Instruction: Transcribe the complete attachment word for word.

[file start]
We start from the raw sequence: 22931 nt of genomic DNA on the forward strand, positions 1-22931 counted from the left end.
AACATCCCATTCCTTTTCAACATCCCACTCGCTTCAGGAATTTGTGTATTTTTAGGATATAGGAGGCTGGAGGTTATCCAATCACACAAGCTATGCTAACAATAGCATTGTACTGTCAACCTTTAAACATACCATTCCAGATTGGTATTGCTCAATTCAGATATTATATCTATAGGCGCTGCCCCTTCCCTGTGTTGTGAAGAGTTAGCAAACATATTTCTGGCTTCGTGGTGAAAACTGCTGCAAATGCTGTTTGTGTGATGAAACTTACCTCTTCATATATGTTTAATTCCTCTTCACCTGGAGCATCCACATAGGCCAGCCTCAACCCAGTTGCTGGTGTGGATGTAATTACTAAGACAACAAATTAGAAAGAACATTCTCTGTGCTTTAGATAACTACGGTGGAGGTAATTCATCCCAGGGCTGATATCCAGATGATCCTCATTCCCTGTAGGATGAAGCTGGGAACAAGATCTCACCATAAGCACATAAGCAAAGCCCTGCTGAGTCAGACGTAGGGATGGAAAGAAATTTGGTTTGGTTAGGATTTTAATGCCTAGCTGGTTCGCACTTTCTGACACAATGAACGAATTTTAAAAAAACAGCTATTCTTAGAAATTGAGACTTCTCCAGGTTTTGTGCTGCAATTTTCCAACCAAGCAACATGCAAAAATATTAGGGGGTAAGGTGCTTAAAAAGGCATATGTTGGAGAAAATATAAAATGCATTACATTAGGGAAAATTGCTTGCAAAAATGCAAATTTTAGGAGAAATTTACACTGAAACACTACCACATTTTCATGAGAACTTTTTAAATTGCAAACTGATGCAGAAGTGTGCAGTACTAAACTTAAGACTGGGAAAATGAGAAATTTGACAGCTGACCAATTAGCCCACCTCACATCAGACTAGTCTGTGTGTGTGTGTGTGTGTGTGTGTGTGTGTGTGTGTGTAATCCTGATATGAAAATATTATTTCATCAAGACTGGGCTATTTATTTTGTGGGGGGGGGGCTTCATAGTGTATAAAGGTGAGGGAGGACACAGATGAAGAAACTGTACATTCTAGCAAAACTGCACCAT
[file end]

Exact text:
We start from the raw sequence: 22931 nt of genomic DNA on the forward strand, positions 1-22931 counted from the left end.
AACATCCCATTCCTTTTCAACATCCCACTCGCTTCAGGAATTTGTGTATTTTTAGGATATAGGAGGCTGGAGGTTATCCAATCACACAAGCTATGCTAACAATAGCATTGTACTGTCAACCTTTAAACATACCATTCCAGATTGGTATTGCTCAATTCAGATATTATATCTATAGGCGCTGCCCCTTCCCTGTGTTGTGAAGAGTTAGCAAACATATTTCTGGCTTCGTGGTGAAAACTGCTGCAAATGCTGTTTGTGTGATGAAACTTACCTCTTCATATATGTTTAATTCCTCTTCACCTGGAGCATCCACATAGGCCAGCCTCAACCCAGTTGCTGGTGTGGATGTAATTACTAAGACAACAAATTAGAAAGAACATTCTCTGTGCTTTAGATAACTACGGTGGAGGTAATTCATCCCAGGGCTGATATCCAGATGATCCTCATTCCCTGTAGGATGAAGCTGGGAACAAGATCTCACCATAAGCACATAAGCAAAGCCCTGCTGAGTCAGACGTAGGGATGGAAAGAAATTTGGTTTGGTTAGGATTTTAATGCCTAGCTGGTTCGCACTTTCTGACACAATGAACGAATTTTAAAAAAACAGCTATTCTTAGAAATTGAGACTTCTCCAGGTTTTGTGCTGCAATTTTCCAACCAAGCAACATGCAAAAATATTAGGGGGTAAGGTGCTTAAAAAGGCATATGTTGGAGAAAATATAAAATGCATTACATTAGGGAAAATTGCTTGCAAAAATGCAAATTTTAGGAGAAATTTACACTGAAACACTACCACATTTTCATGAGAACTTTTTAAATTGCAAACTGATGCAGAAGTGTGCAGTACTAAACTTAAGACTGGGAAAATGAGAAATTTGACAGCTGACCAATTAGCCCACCTCACATCAGACTAGTCTGTGTGTGTGTGTGTGTGTGTGTGTGTGTGTGTGTGTGTAATCCTGATATGAAAATATTATTTCATCAAGACTGGGCTATTTATTTTGTGGGGGGGGGGCTTCATAGTGTATAAAGGTGAGGGAGGACACAGATGAAGAAACTGTACATTCTAGCAAAACTGCACCAT